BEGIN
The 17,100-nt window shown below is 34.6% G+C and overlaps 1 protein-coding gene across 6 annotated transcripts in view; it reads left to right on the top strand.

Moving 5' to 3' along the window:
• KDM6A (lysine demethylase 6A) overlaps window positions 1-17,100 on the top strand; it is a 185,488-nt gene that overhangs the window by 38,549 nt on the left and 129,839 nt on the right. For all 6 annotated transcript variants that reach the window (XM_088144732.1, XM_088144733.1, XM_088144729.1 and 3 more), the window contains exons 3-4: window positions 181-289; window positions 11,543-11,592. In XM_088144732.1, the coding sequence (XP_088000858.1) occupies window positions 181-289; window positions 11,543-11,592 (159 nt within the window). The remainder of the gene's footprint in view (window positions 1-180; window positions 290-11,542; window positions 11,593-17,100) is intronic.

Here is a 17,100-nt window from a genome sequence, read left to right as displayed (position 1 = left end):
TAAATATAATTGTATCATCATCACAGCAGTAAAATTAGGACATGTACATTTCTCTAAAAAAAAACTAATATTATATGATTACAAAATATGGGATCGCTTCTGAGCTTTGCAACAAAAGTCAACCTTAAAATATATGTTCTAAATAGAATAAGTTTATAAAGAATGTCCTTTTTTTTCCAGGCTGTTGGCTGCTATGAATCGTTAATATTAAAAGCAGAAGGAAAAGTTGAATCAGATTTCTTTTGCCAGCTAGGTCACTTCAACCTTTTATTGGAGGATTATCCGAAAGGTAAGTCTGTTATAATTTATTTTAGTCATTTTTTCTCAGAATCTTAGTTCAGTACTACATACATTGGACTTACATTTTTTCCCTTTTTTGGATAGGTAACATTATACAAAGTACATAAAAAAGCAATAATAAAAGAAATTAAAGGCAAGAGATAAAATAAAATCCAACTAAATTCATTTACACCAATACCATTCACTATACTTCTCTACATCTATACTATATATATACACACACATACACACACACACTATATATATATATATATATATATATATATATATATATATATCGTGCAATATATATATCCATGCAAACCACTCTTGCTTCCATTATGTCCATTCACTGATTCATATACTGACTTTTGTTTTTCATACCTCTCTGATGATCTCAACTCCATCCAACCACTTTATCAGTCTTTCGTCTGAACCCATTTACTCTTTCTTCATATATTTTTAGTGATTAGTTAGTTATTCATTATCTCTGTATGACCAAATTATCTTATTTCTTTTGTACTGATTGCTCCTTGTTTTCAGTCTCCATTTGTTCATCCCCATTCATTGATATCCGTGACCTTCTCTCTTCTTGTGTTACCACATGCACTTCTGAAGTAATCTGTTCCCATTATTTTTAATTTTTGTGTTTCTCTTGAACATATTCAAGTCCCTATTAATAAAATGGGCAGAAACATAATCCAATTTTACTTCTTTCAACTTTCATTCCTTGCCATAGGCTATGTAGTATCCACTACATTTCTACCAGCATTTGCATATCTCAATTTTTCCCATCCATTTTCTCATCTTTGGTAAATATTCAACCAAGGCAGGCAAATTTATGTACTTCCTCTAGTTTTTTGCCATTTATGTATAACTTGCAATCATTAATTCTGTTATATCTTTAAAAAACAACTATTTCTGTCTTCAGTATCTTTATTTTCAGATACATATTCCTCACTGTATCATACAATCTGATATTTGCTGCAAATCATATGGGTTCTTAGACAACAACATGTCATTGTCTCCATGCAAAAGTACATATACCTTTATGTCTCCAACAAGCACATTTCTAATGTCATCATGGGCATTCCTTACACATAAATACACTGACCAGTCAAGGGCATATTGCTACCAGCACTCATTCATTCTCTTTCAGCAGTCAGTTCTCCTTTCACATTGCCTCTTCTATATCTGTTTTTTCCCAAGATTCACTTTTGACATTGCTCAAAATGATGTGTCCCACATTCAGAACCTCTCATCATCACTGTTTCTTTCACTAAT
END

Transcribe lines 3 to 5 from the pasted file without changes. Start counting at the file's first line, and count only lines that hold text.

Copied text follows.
• KDM6A (lysine demethylase 6A) overlaps window positions 1-17,100 on the top strand; it is a 185,488-nt gene that overhangs the window by 38,549 nt on the left and 129,839 nt on the right. For all 6 annotated transcript variants that reach the window (XM_088144732.1, XM_088144733.1, XM_088144729.1 and 3 more), the window contains exons 3-4: window positions 181-289; window positions 11,543-11,592. In XM_088144732.1, the coding sequence (XP_088000858.1) occupies window positions 181-289; window positions 11,543-11,592 (159 nt within the window). The remainder of the gene's footprint in view (window positions 1-180; window positions 290-11,542; window positions 11,593-17,100) is intronic.

Here is a 17,100-nt window from a genome sequence, read left to right as displayed (position 1 = left end):
TAAATATAATTGTATCATCATCACAGCAGTAAAATTAGGACATGTACATTTCTCTAAAAAAAAACTAATATTATATGATTACAAAATATGGGATCGCTTCTGAGCTTTGCAACAAAAGTCAACCTTAAAATATATGTTCTAAATAGAATAAGTTTATAAAGAATGTCCTTTTTTTTCCAGGCTGTTGGCTGCTATGAATCGTTAATATTAAAAGCAGAAGGAAAAGTTGAATCAGATTTCTTTTGCCAGCTAGGTCACTTCAACCTTTTATTGGAGGATTATCCGAAAGGTAAGTCTGTTATAATTTATTTTAGTCATTTTTTCTCAGAATCTTAGTTCAGTACTACATACATTGGACTTACATTTTTTCCCTTTTTTGGATAGGTAACATTATACAAAGTACATAAAAAAGCAATAATAAAAGAAATTAAAGGCAAGAGATAAAATAAAATCCAACTAAATTCATTTACACCAATACCATTCACTATACTTCTCTACATCTATACTATATATATACACACACATACACACACACACTATATATATATATATATATATATATATATATATATATATATCGTGCAATATATATATCCATGCAAACCACTCTTGCTTCCATTATGTCCATTCACTGATTCATATACTGACTTTTGTTTTTCATACCTCTCTGATGATCTCAACTCCATCCAACCACTTTATCAGTCTTTCGTCTGAACCCATTTACTCTTTCTTCATATATTTTTAGTGATTAGTTAGTTATTCATTATCTCTGTATGACCAAATTATCTTATTTCTTTTGTACTGATTGCTCCTTGTTTTCAGTCTCCATTTGTTCATCCCCATTCATTGATATCCGTGACCTTCTCTCTTCTTGTGTTACCACATGCACTTCTGAAGTAATCTGTTCCCATTATTTTTAATTTTTGTGTTTCTCTTGAACATATTCAAGTCCCTATTAATAAAATGGGCAGAAACATAATCCAATTTTACTTCTTTCAACTTTCATTCCTTGCCATAGGCTATGTAGTATCCACTACATTTCTACCAGCATTTGCATATCTCAATTTTTCCCATCCATTTTCTCATCTTTGGTAAATATTCAACCAAGGCAGGCAAATTTATGTACTTCCTCTAGTTTTTTGCCATTTATGTATAACTTGCAATCATTAATTCTGTTATATCTTTAAAAAACAACTATTTCTGTCTTCAGTATCTTTATTTTCAGATACATATTCCTCACTGTATCATACAATCTGATATTTGCTGCAAATCATATGGGTTCTTAGACAACAACATGTCATTGTCTCCATGCAAAAGTACATATACCTTTATGTCTCCAACAAGCACATTTCTAATGTCATCATGGGCATTCCTTACACATAAATACACTGACCAGTCAAGGGCATATTGCTACCAGCACTCATTCATTCTCTTTCAGCAGTCAGTTCTCCTTTCACATTGCCTCTTCTATATCTGTTTTTTCCCAAGATTCACTTTTGACATTGCTCAAAATGATGTGTCCCACATTCAGAACCTCTCATCATCACTGTTTCTTTCACTAAT